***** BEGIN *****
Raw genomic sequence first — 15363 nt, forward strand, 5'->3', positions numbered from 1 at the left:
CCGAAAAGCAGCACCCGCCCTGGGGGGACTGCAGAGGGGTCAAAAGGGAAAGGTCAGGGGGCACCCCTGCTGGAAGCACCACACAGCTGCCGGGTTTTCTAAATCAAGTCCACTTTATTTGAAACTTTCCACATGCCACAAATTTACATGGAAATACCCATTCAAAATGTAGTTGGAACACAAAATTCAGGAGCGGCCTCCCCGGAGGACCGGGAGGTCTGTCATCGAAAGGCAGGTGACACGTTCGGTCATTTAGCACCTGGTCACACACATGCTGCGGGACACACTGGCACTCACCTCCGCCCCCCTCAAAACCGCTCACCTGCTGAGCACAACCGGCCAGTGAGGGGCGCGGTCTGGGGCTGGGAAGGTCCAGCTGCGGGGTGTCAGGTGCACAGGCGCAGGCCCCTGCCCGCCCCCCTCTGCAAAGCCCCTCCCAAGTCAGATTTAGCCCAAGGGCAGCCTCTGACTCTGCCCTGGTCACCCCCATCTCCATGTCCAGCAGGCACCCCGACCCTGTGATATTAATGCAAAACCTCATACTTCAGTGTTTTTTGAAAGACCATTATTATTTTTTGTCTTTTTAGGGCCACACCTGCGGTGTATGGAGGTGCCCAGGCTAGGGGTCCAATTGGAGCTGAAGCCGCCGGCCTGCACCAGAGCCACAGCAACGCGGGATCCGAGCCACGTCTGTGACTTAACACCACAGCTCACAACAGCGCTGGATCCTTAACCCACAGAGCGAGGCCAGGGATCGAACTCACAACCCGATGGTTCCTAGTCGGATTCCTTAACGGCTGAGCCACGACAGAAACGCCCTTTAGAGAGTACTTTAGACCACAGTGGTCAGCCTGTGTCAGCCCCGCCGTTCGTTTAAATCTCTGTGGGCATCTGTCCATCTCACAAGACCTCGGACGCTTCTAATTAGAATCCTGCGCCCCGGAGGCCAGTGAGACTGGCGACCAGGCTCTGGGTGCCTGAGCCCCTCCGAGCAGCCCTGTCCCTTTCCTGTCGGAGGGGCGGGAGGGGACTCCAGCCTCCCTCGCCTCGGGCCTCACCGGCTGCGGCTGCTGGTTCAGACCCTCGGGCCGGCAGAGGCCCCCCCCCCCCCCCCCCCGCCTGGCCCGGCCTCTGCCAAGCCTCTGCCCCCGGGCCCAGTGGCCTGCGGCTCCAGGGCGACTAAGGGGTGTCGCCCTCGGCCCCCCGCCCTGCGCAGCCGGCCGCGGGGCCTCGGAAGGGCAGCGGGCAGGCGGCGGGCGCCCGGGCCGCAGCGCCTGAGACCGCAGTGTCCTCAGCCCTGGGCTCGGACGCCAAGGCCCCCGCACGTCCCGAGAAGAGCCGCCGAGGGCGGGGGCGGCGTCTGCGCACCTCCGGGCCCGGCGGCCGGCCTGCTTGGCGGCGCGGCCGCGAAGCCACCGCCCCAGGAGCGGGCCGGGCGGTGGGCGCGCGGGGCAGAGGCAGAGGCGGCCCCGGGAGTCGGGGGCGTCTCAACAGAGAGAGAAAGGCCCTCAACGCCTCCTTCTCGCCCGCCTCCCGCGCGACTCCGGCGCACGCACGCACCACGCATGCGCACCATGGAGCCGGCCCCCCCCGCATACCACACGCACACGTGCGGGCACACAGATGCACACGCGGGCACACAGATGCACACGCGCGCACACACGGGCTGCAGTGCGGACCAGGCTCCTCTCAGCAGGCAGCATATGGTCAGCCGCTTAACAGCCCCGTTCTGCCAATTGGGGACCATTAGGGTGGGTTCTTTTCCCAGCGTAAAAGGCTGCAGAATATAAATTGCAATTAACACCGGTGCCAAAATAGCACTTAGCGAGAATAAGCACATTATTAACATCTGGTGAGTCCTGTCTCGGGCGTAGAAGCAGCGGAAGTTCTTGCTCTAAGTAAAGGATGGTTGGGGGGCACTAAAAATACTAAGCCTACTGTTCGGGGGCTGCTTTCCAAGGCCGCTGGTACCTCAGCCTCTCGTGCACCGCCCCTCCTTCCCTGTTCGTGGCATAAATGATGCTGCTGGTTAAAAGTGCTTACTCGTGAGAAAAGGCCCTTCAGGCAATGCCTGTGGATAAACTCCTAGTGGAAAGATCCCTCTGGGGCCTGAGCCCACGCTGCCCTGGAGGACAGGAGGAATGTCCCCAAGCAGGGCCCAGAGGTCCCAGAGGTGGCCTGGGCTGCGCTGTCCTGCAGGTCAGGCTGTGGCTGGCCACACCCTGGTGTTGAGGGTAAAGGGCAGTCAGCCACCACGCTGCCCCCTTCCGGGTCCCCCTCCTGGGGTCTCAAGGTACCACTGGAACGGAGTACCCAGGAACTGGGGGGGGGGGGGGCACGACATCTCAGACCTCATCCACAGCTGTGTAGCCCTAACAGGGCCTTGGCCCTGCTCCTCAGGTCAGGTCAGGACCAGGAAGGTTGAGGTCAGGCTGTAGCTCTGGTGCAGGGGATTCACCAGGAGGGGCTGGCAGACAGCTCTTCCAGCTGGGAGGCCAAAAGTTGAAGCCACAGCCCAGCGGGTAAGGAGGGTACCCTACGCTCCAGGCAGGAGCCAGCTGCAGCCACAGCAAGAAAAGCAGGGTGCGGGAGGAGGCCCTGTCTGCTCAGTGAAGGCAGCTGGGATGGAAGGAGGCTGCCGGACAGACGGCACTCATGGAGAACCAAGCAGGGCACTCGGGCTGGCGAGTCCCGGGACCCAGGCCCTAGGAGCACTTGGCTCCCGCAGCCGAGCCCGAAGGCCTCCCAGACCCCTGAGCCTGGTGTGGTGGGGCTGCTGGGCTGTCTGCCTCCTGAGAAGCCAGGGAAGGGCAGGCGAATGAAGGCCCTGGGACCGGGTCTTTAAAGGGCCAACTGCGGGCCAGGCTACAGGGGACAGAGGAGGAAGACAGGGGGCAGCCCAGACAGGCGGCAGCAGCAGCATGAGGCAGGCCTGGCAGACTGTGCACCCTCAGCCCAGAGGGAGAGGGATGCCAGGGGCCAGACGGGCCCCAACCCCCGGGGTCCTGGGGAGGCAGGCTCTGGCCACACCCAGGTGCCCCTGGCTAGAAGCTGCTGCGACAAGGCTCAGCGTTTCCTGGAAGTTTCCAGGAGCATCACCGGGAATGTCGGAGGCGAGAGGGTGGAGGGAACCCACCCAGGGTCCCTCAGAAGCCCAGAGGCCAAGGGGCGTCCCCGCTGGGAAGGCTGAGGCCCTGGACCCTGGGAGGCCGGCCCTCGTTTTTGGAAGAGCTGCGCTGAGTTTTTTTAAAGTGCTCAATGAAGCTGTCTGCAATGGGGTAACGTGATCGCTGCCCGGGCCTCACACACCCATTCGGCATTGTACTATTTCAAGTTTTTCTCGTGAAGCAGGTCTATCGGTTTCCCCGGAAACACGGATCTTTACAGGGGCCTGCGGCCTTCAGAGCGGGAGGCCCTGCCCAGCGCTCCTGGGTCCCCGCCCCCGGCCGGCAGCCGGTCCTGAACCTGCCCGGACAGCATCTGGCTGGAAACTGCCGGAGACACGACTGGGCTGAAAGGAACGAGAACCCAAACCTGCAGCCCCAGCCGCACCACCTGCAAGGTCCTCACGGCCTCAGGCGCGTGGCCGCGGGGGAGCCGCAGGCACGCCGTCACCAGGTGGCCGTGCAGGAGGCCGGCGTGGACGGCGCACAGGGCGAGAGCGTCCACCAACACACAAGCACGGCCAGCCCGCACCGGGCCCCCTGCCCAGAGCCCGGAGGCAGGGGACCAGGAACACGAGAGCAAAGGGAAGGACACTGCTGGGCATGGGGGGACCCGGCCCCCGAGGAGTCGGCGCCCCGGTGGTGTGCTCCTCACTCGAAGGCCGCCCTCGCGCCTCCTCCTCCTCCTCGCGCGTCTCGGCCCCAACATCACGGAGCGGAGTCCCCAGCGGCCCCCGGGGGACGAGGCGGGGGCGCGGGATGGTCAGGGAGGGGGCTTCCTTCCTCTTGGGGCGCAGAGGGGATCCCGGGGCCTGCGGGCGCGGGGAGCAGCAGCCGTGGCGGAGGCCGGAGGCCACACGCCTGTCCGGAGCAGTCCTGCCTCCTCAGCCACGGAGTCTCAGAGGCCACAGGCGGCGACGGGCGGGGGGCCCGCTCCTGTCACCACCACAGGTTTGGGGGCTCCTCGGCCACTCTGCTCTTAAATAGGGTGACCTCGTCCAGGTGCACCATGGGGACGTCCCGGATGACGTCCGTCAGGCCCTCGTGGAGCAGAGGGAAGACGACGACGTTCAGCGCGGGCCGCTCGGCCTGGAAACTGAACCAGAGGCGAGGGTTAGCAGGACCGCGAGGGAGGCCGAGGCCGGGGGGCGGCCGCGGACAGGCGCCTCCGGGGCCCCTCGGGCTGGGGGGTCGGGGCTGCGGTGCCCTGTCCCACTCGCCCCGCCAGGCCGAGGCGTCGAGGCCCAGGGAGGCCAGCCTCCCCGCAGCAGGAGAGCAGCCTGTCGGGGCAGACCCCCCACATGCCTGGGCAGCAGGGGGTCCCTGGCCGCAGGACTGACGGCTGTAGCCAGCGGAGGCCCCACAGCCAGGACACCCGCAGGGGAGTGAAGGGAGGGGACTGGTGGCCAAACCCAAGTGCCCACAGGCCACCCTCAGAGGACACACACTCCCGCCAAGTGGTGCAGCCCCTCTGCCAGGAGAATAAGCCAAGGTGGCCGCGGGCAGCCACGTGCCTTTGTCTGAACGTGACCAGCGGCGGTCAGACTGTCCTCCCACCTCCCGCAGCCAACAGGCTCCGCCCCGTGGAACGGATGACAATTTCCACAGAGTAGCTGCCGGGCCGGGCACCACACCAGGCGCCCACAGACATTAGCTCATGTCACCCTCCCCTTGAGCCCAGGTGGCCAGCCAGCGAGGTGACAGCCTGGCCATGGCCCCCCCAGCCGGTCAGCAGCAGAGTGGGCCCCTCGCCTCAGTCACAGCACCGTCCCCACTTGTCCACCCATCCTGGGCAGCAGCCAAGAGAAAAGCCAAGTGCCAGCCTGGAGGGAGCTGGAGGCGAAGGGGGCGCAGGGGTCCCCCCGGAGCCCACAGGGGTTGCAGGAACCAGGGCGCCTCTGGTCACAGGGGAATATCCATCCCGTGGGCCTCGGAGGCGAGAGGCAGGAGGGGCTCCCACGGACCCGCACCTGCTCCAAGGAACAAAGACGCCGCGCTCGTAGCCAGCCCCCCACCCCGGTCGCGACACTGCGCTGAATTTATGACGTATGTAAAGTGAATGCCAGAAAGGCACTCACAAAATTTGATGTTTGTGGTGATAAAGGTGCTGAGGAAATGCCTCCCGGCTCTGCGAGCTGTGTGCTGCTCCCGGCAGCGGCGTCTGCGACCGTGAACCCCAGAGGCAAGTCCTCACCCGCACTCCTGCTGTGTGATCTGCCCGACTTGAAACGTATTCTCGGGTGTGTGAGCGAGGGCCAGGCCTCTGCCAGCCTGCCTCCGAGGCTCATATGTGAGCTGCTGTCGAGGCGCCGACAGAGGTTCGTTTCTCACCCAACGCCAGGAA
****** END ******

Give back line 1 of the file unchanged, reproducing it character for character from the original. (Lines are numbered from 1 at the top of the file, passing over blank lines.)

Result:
Raw genomic sequence first — 15363 nt, forward strand, 5'->3', positions numbered from 1 at the left: